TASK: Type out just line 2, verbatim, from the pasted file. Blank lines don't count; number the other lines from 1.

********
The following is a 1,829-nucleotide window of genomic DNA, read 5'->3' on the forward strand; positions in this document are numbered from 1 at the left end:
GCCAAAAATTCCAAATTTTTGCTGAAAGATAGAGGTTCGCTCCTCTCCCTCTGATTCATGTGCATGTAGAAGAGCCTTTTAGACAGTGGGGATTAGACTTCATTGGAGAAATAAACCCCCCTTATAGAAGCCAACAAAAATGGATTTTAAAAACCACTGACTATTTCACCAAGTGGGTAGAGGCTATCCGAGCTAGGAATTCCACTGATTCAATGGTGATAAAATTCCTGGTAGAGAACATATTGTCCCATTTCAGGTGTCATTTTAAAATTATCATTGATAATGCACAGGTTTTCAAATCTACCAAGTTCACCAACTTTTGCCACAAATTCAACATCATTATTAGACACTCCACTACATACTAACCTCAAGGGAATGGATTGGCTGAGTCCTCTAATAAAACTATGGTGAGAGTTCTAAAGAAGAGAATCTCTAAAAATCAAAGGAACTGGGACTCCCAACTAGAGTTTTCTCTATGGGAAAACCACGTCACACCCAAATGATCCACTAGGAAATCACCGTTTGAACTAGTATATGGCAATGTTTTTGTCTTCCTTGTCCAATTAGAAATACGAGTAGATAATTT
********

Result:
GCCAAAAATTCCAAATTTTTGCTGAAAGATAGAGGTTCGCTCCTCTCCCTCTGATTCATGTGCATGTAGAAGAGCCTTTTAGACAGTGGGGATTAGACTTCATTGGAGAAATAAACCCCCCTTATAGAAGCCAACAAAAATGGATTTTAAAAACCACTGACTATTTCACCAAGTGGGTAGAGGCTATCCGAGCTAGGAATTCCACTGATTCAATGGTGATAAAATTCCTGGTAGAGAACATATTGTCCCATTTCAGGTGTCATTTTAAAATTATCATTGATAATGCACAGGTTTTCAAATCTACCAAGTTCACCAACTTTTGCCACAAATTCAACATCATTATTAGACACTCCACTACATACTAACCTCAAGGGAATGGATTGGCTGAGTCCTCTAATAAAACTATGGTGAGAGTTCTAAAGAAGAGAATCTCTAAAAATCAAAGGAACTGGGACTCCCAACTAGAGTTTTCTCTATGGGAAAACCACGTCACACCCAAATGATCCACTAGGAAATCACCGTTTGAACTAGTATATGGCAATGTTTTTGTCTTCCTTGTCCAATTAGAAATACGAGTAGATAATTT